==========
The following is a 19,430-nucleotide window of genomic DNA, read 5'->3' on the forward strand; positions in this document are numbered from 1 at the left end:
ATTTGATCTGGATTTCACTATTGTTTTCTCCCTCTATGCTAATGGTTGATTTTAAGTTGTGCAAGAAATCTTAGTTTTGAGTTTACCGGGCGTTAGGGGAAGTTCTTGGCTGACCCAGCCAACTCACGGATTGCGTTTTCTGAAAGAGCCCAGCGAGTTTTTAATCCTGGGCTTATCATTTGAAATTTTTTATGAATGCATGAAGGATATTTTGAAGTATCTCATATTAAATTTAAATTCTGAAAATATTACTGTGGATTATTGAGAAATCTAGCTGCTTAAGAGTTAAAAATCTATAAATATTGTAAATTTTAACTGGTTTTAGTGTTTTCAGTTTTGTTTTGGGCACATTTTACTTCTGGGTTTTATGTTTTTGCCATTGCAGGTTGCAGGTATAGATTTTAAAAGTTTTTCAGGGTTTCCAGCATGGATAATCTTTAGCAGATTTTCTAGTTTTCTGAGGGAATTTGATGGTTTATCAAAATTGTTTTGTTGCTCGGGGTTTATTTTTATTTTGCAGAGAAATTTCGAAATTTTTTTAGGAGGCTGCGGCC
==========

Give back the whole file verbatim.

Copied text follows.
The following is a 19,430-nucleotide window of genomic DNA, read 5'->3' on the forward strand; positions in this document are numbered from 1 at the left end:
ATTTGATCTGGATTTCACTATTGTTTTCTCCCTCTATGCTAATGGTTGATTTTAAGTTGTGCAAGAAATCTTAGTTTTGAGTTTACCGGGCGTTAGGGGAAGTTCTTGGCTGACCCAGCCAACTCACGGATTGCGTTTTCTGAAAGAGCCCAGCGAGTTTTTAATCCTGGGCTTATCATTTGAAATTTTTTATGAATGCATGAAGGATATTTTGAAGTATCTCATATTAAATTTAAATTCTGAAAATATTACTGTGGATTATTGAGAAATCTAGCTGCTTAAGAGTTAAAAATCTATAAATATTGTAAATTTTAACTGGTTTTAGTGTTTTCAGTTTTGTTTTGGGCACATTTTACTTCTGGGTTTTATGTTTTTGCCATTGCAGGTTGCAGGTATAGATTTTAAAAGTTTTTCAGGGTTTCCAGCATGGATAATCTTTAGCAGATTTTCTAGTTTTCTGAGGGAATTTGATGGTTTATCAAAATTGTTTTGTTGCTCGGGGTTTATTTTTATTTTGCAGAGAAATTTCGAAATTTTTTTAGGAGGCTGCGGCC